We take Scotch whisky’s global success for granted. However, the foundations of that success go back 200 years, when events came together over 20-30 years that transformed a downtrodden cottage industry into a dynamic business.
Crucial was the 1823 Excise Act that, after years of stifling restrictions, made legal distilling viable. Its three basic rules were: you obtained a £10-a-year distilling licence; your still had to hold at least 40 gallons and be fixed in situ; and spirit duties were lowered and standardised UK-wide at two-and-six (13p) per proof gallon.
The Act spurred hundreds of illegal distillers to “go legit”, although illegal distilling, especially in isolated areas, continued for decades.
Also, the Act coincided with two other developments. One was the industrial revolution, which saw huge strides in metallurgy, ensuring bigger stills, boilers and other vital distilling plant could be built better and more cheaply.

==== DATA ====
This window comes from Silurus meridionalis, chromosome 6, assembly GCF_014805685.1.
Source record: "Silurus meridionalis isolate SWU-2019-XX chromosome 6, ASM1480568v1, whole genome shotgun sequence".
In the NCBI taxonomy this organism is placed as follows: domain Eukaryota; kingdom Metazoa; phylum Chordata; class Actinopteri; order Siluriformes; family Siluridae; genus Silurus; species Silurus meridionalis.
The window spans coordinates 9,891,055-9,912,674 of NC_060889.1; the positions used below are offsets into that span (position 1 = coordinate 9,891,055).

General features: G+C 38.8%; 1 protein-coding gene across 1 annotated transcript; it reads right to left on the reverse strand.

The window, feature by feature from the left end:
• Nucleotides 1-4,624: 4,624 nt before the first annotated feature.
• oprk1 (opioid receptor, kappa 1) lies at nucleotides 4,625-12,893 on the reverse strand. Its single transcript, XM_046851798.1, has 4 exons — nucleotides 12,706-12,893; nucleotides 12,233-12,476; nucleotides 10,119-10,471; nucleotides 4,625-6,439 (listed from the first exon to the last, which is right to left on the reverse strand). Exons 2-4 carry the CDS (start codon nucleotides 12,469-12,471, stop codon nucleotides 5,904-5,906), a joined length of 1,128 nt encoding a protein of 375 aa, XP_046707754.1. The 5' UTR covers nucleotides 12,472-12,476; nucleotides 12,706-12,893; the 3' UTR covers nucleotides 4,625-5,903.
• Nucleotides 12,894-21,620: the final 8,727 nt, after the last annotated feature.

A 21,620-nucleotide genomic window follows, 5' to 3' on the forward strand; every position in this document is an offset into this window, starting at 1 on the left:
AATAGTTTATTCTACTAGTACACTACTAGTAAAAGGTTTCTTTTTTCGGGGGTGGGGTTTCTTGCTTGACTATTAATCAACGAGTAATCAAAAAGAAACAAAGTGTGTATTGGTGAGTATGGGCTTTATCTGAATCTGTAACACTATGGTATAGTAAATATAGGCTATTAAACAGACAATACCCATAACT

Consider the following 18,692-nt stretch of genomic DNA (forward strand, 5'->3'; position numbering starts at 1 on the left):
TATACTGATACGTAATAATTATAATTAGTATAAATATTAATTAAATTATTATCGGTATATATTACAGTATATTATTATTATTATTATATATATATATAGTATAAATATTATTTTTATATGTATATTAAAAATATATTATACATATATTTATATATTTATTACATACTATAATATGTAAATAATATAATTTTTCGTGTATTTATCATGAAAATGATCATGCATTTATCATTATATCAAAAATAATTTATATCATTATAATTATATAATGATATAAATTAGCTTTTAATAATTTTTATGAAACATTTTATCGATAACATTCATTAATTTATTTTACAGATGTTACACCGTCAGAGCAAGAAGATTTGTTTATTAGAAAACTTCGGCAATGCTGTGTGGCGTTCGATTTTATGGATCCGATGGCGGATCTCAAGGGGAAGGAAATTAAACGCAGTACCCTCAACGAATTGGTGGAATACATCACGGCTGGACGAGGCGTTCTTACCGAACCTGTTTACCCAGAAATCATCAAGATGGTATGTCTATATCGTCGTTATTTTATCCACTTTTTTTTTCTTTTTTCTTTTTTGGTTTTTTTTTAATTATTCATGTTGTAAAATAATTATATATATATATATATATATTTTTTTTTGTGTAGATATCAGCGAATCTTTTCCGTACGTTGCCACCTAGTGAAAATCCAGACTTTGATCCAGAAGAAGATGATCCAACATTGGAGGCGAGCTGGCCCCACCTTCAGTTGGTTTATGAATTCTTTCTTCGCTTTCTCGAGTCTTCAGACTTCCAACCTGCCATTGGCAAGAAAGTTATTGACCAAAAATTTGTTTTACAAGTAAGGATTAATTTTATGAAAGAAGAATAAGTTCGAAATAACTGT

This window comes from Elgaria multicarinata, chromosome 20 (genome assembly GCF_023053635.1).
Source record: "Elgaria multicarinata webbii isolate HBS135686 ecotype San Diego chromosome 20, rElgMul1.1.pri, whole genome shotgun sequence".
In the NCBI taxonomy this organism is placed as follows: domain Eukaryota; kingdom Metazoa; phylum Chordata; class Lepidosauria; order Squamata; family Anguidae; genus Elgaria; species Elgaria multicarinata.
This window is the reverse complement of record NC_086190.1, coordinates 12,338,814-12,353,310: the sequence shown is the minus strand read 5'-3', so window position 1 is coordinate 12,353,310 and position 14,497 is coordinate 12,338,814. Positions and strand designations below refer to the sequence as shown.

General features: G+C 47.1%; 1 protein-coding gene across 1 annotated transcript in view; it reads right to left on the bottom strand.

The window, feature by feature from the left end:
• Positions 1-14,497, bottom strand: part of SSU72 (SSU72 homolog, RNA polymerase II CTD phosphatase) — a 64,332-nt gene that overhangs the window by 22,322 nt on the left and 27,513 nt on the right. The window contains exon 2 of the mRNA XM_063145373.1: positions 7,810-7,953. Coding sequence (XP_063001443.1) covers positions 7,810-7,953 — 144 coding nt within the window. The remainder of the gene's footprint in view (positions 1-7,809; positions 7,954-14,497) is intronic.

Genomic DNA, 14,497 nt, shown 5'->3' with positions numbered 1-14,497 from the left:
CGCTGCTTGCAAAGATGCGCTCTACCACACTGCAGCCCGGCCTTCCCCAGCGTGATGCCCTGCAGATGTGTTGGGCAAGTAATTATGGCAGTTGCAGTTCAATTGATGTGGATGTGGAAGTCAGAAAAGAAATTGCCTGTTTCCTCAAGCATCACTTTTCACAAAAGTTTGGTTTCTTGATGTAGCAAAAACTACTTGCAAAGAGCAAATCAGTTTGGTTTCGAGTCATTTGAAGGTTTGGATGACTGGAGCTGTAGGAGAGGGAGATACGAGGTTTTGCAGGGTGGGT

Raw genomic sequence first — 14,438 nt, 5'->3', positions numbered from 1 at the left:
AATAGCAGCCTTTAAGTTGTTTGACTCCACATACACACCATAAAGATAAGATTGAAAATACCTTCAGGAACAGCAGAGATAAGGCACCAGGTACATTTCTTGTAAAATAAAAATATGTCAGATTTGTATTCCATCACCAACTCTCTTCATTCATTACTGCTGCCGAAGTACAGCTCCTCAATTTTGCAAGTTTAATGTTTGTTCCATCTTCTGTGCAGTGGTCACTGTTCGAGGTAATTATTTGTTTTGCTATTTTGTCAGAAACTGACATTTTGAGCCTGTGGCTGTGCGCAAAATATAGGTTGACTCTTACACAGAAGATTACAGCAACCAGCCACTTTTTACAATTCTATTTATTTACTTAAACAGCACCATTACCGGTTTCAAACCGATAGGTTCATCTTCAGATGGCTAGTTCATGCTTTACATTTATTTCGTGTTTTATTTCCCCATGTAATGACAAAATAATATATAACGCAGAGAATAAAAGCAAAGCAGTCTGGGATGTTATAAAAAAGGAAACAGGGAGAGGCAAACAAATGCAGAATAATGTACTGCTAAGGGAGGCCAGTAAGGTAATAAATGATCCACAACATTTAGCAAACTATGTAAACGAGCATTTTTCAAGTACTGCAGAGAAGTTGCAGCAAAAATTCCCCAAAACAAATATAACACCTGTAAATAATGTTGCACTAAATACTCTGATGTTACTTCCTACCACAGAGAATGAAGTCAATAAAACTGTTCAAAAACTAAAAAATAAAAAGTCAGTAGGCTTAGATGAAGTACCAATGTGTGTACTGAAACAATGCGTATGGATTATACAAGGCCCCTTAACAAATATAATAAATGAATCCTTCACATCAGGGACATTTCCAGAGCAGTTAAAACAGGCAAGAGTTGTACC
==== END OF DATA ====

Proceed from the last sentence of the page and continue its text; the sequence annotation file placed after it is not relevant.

Second was the coming of the railways, which eventually saw even isolated distilleries receive barley, coal and much else from distant suppliers, often to an on-site rail siding. In turn, casks of whisky could be speedily sent to the cities, and to ports for export.
The industry was further helped in the 1840s by two other developments – one, the abolition of the Corn Laws, spurred by the terrible Irish Famine of 1846-7. This meant cheap American and other imported grain became available. True, those imports hit British farmers hard, causing agricultural blight, but for whisky distillers it lowered costs.
The other development was the Coffey or patent still, which changed distilling from a slow batch process (fill the still, distil, empty the pot ale, start again) to a continuous 24-hour-a-day process producing high-strength (up to 90% abv) spirit, plus useful by-products such as fusel oil and bakers’ yeast.
The industry was further helped by other ideas and events in the coming decades – blending (mixing strong but flavourless patent-still spirit with strong-tasting but often inconsistent malts) and cheap, moulded glass bottles. These improved quality and ensured bottled whiskies arrived in, say, Australia tasting as good as when they left the bottling plant.
Add to that fast new steamships, the global sales bravura of people like Tommy Dewar and Graham Menzies, plus the new art of advertising—and Scotch whisky had it made…